In Search of Tomorrow is streaming for free on the Roku Channel.


Brainwashed: Sex-Camera-Power

You don’t have to agree with the thesis of director Nina Menkes to thoroughly enjoy “Brainwashed: Sex-Camera-Power.”

Her film is a hybrid documentary in the style of film deconstruction told through the prism of a classroom lecture, that uses classic film clips to prove a point. Mainly that women are reduced by sexual politics in their roles in various movies

The point here is predetermined, which is that films made by women are not as widely or well-promoted as films made by men.

There’s also the contrast of the male versus the female gaze, and the use of slow-motion to emphasize action, in the case of men, but to fetishize bodies, in the case of women. 

From Metropolis to Blue Velvet and so many more, there are not too many films that escape Menkes’ point that the film industry treats women as second-class victims.

For every Vertigo there’s eventually a Promising Young Woman. I personally agree with some of her arguments while tangents of her spiel feel like she’s making this up as she goes.

To be fair, compressing a semester’s worth of film theory and criticism in a two-hour format leaves some threads untied. Let it be said that Menkes uses the best and cleverest clips to display nude scenes that sustain her thesis. Films like Carrie, Pretty Baby, and more recently Under the Skin.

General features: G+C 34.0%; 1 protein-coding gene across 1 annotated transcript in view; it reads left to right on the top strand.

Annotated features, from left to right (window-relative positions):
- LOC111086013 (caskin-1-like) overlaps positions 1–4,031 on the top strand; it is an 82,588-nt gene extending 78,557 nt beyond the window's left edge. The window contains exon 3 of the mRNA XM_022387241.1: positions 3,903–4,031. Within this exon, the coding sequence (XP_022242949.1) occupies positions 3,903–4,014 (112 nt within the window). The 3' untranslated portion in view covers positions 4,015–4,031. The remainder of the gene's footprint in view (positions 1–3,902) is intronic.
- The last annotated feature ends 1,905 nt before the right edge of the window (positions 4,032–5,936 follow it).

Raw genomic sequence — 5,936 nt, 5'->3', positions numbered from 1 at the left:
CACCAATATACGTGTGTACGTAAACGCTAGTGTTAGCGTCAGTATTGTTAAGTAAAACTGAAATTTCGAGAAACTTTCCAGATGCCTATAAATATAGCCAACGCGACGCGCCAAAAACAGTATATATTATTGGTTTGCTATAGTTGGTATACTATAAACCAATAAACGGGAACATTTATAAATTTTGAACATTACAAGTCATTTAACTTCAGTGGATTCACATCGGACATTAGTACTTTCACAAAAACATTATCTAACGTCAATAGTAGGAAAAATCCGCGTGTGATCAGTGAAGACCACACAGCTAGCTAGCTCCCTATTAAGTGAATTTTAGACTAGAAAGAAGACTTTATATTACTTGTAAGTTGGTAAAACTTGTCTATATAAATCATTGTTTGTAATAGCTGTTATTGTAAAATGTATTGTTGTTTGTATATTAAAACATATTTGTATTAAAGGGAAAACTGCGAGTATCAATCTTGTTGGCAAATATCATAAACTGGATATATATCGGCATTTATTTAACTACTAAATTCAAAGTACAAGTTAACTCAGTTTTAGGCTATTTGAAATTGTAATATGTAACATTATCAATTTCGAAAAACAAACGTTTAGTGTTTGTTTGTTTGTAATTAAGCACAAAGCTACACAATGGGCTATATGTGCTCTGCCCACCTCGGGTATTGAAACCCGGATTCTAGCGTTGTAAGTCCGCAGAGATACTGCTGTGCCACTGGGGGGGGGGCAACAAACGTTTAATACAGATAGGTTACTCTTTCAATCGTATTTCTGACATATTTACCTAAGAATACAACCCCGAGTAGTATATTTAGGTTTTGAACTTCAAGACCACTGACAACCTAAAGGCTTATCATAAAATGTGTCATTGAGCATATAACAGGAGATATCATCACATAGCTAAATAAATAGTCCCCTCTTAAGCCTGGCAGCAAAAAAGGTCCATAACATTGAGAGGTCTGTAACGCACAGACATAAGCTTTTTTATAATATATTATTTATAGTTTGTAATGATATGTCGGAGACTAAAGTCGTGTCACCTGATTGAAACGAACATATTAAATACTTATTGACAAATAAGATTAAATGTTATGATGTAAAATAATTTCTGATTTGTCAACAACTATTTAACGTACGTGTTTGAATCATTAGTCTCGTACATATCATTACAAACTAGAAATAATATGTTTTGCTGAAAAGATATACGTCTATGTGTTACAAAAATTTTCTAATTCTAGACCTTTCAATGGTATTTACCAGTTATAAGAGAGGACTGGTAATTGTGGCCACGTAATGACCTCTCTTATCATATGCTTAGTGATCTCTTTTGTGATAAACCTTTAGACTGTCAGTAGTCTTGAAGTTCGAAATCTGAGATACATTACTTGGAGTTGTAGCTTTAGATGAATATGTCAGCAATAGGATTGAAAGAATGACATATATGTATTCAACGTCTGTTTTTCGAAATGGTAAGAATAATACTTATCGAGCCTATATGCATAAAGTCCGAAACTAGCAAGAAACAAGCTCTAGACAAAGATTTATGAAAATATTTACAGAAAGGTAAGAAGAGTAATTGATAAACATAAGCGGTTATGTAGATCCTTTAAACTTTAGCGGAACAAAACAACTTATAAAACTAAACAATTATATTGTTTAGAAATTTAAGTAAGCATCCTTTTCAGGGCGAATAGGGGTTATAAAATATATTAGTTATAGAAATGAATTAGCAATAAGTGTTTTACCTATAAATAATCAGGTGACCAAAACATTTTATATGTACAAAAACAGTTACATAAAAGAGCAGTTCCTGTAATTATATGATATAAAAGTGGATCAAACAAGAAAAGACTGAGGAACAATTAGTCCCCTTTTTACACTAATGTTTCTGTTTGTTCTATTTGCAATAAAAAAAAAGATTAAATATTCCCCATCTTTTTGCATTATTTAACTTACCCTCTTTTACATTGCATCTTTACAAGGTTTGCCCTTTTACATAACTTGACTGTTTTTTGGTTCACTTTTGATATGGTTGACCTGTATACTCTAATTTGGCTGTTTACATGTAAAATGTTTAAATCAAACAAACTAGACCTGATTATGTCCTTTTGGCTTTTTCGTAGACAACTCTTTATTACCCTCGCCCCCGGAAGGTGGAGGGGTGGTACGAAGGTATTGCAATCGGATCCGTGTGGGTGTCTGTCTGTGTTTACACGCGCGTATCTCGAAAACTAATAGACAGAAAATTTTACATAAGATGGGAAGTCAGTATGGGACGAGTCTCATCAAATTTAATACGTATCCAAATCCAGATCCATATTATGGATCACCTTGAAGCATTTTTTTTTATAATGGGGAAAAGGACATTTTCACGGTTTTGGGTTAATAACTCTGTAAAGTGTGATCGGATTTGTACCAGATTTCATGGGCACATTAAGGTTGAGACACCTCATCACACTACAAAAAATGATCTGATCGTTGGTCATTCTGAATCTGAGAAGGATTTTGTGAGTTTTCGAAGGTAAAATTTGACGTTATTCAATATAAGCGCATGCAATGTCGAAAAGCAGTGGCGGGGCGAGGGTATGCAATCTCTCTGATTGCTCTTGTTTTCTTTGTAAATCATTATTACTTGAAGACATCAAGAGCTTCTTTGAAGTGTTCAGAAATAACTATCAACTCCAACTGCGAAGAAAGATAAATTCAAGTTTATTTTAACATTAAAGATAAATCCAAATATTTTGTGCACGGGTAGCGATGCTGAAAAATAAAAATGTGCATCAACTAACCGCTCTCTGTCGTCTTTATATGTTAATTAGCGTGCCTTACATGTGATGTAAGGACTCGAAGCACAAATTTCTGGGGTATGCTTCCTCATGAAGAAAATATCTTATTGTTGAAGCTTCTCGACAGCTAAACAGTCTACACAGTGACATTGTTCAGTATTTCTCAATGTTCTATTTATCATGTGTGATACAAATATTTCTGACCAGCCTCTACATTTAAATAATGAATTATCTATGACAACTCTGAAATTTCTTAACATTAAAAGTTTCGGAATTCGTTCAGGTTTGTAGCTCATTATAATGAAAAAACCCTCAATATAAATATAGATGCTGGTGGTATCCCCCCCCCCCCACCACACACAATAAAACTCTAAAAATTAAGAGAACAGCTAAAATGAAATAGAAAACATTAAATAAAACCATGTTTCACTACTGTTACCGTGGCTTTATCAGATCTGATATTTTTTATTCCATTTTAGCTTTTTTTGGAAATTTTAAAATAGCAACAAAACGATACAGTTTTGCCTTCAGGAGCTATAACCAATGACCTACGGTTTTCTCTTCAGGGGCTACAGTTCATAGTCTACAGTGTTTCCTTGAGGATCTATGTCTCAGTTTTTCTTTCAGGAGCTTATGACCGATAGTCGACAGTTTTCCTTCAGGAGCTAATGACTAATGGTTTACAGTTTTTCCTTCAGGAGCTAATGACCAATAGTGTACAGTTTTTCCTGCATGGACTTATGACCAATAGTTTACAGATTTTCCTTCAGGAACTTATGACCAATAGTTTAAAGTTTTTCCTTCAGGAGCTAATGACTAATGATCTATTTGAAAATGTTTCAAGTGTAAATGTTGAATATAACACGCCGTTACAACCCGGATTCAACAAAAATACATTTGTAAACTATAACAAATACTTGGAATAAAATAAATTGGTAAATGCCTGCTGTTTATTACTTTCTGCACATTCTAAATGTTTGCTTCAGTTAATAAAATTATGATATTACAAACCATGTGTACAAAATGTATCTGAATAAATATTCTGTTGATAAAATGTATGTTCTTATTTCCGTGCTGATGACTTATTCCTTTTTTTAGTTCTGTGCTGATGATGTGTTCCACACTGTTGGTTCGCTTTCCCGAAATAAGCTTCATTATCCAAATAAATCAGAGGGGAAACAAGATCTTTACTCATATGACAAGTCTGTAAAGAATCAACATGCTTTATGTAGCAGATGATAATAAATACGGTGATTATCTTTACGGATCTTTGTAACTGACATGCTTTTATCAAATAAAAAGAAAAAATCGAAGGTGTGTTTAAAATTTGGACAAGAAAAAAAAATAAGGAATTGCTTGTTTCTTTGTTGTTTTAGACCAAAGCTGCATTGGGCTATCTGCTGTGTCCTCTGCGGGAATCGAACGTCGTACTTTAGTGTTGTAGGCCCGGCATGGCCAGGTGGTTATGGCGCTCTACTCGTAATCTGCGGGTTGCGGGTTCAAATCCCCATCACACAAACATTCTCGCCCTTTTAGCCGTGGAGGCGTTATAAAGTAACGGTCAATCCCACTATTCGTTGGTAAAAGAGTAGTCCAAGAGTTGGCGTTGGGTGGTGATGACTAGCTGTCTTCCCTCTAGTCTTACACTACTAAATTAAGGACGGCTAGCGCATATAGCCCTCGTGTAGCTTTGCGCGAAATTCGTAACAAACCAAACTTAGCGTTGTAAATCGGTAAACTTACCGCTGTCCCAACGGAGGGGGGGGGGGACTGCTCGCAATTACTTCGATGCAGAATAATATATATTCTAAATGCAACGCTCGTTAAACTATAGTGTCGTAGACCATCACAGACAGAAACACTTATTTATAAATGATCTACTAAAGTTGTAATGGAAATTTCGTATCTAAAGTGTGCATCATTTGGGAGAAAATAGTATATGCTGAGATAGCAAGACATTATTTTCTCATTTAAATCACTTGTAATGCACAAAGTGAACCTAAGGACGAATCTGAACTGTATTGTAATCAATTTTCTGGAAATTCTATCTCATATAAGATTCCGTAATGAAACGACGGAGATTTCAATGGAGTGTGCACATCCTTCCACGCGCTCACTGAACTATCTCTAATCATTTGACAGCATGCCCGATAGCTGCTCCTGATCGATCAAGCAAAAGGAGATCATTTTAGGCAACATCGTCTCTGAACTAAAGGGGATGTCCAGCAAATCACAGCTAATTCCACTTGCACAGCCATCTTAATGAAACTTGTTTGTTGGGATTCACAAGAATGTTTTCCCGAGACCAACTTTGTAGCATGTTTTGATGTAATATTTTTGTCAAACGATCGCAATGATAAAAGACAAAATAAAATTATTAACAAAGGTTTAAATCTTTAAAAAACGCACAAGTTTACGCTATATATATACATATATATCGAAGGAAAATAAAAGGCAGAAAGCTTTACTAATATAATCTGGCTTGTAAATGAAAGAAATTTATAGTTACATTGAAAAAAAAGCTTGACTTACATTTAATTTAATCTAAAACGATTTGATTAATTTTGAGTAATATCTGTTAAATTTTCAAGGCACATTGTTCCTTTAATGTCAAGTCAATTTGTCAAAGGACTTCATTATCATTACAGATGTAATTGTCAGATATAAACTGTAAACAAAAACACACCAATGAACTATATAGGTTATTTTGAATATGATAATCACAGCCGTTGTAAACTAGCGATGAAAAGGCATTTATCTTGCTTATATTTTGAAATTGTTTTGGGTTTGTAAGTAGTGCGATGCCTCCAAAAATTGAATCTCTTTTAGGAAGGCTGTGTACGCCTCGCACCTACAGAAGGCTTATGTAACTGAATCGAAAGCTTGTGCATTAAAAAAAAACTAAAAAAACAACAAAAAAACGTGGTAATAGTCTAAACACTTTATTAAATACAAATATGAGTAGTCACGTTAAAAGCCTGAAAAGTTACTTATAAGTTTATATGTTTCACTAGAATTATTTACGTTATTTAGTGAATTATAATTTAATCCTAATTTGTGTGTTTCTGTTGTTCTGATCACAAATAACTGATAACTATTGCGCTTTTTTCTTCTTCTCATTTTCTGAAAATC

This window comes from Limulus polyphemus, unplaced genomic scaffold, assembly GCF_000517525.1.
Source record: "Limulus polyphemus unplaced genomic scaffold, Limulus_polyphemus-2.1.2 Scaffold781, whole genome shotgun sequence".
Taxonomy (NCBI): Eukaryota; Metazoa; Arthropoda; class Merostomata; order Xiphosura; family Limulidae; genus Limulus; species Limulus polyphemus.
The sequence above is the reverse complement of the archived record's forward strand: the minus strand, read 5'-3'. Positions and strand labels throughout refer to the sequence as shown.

Brainwashed: Sex-Camera-Power is currently available on video-on-demand.


Coming Soon

Actually, “Coming Soon” is from the early 1980’s. At just 55-minutes, with John Landis at the helm and Jamie Lee Curtis hosting, this engrossing documentary has only ever been released on VHS.

A review of horror movie trailers, with Mick Garris co-writing and producing. Classic Universal monsters through the decades merge into the era of Halloween.

The most interesting parts are the Hitchcock extended trailers; the kind that are not made anymore, where the esteemed director plays himself: Marnie, The Birds, Frenzy, and Psycho. There’s also great behind the scenes footage from E.T. the Extra-Terrestrial, a Universal film that was in production when this rare doc was made.


Lynch/Oz

Documentary wunderkind, Alexandre Philippe, deconstructs the cinema of David Lynch with a concentrated effort to divine imagery inspired by The Wizard of Oz.

Lynch/Oz is divided into six parts each narrated by critics and directors:

[1] WIND – Amy Nicholson

[2] MEMBRANES – Rodney Ascher

[3] KINDRED – John Waters

[4] MULTITUDES – Karyn Kusama

[5] JUDY – Justin Benson & Aaron Moorhead

[6] DIG – David Lowery

You’d be surprised at the various references to Oz in every one of Lynch’s films. Sure, references in something like Wild At Heart are noticeable, but Philippe digs into subtext to reveal a wealth of Oz links you never realized existed.

Philippe has done previous documentaries exploring film in relation to Monument Valley (The Taking) and Hitchcock’s Psycho shower scene in 78/52, in addition to others.

There’s not a false note here, and repeat viewings only extend the connection between Lynch and Dorothy.

Lynch/Oz is currently streaming on MUBI.